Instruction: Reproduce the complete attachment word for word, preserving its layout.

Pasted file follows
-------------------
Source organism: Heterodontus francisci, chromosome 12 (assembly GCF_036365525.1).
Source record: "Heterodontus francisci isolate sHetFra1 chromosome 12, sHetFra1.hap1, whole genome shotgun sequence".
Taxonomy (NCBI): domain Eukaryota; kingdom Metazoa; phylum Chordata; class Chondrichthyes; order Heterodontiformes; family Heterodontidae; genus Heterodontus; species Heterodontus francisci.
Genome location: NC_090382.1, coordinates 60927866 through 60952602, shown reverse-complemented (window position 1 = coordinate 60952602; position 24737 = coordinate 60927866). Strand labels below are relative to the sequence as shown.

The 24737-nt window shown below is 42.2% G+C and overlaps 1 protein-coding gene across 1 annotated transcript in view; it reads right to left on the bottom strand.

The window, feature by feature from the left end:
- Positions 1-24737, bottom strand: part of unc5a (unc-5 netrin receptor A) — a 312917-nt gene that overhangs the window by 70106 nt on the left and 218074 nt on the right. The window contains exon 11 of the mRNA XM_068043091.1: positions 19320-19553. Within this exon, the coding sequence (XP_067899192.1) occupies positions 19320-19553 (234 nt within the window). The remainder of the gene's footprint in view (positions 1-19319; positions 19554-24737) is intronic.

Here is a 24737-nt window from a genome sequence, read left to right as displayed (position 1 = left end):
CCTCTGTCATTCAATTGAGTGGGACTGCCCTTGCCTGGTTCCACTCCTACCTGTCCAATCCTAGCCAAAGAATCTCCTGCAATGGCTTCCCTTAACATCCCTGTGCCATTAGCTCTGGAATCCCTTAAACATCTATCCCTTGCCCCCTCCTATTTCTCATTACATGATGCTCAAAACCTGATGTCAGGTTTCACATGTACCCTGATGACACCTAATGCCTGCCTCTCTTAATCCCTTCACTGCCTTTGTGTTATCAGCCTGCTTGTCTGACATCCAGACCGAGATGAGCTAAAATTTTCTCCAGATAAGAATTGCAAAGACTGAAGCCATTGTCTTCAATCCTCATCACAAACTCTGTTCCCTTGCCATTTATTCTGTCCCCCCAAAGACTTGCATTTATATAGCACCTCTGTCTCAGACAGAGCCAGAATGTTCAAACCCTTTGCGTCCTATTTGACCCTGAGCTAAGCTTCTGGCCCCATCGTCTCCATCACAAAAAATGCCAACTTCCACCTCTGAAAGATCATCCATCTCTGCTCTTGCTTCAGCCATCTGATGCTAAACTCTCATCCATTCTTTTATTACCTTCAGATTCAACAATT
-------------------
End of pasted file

Source organism: Heterodontus francisci, chromosome 12 (assembly GCF_036365525.1).
Source record: "Heterodontus francisci isolate sHetFra1 chromosome 12, sHetFra1.hap1, whole genome shotgun sequence".
Taxonomy (NCBI): domain Eukaryota; kingdom Metazoa; phylum Chordata; class Chondrichthyes; order Heterodontiformes; family Heterodontidae; genus Heterodontus; species Heterodontus francisci.
Genome location: NC_090382.1, coordinates 60927866 through 60952602, shown reverse-complemented (window position 1 = coordinate 60952602; position 24737 = coordinate 60927866). Strand labels below are relative to the sequence as shown.

The 24737-nt window shown below is 42.2% G+C and overlaps 1 protein-coding gene across 1 annotated transcript in view; it reads right to left on the bottom strand.

The window, feature by feature from the left end:
- Positions 1-24737, bottom strand: part of unc5a (unc-5 netrin receptor A) — a 312917-nt gene that overhangs the window by 70106 nt on the left and 218074 nt on the right. The window contains exon 11 of the mRNA XM_068043091.1: positions 19320-19553. Within this exon, the coding sequence (XP_067899192.1) occupies positions 19320-19553 (234 nt within the window). The remainder of the gene's footprint in view (positions 1-19319; positions 19554-24737) is intronic.

Here is a 24737-nt window from a genome sequence, read left to right as displayed (position 1 = left end):
CCTCTGTCATTCAATTGAGTGGGACTGCCCTTGCCTGGTTCCACTCCTACCTGTCCAATCCTAGCCAAAGAATCTCCTGCAATGGCTTCCCTTAACATCCCTGTGCCATTAGCTCTGGAATCCCTTAAACATCTATCCCTTGCCCCCTCCTATTTCTCATTACATGATGCTCAAAACCTGATGTCAGGTTTCACATGTACCCTGATGACACCTAATGCCTGCCTCTCTTAATCCCTTCACTGCCTTTGTGTTATCAGCCTGCTTGTCTGACATCCAGACCGAGATGAGCTAAAATTTTCTCCAGATAAGAATTGCAAAGACTGAAGCCATTGTCTTCAATCCTCATCACAAACTCTGTTCCCTTGCCATTTATTCTGTCCCCCCAAAGACTTGCATTTATATAGCACCTCTGTCTCAGACAGAGCCAGAATGTTCAAACCCTTTGCGTCCTATTTGACCCTGAGCTAAGCTTCTGGCCCCATCGTCTCCATCACAAAAAATGCCAACTTCCACCTCTGAAAGATCATCCATCTCTGCTCTTGCTTCAGCCATCTGATGCTAAACTCTCATCCATTCTTTTATTACCTTCAGATTCAACAATT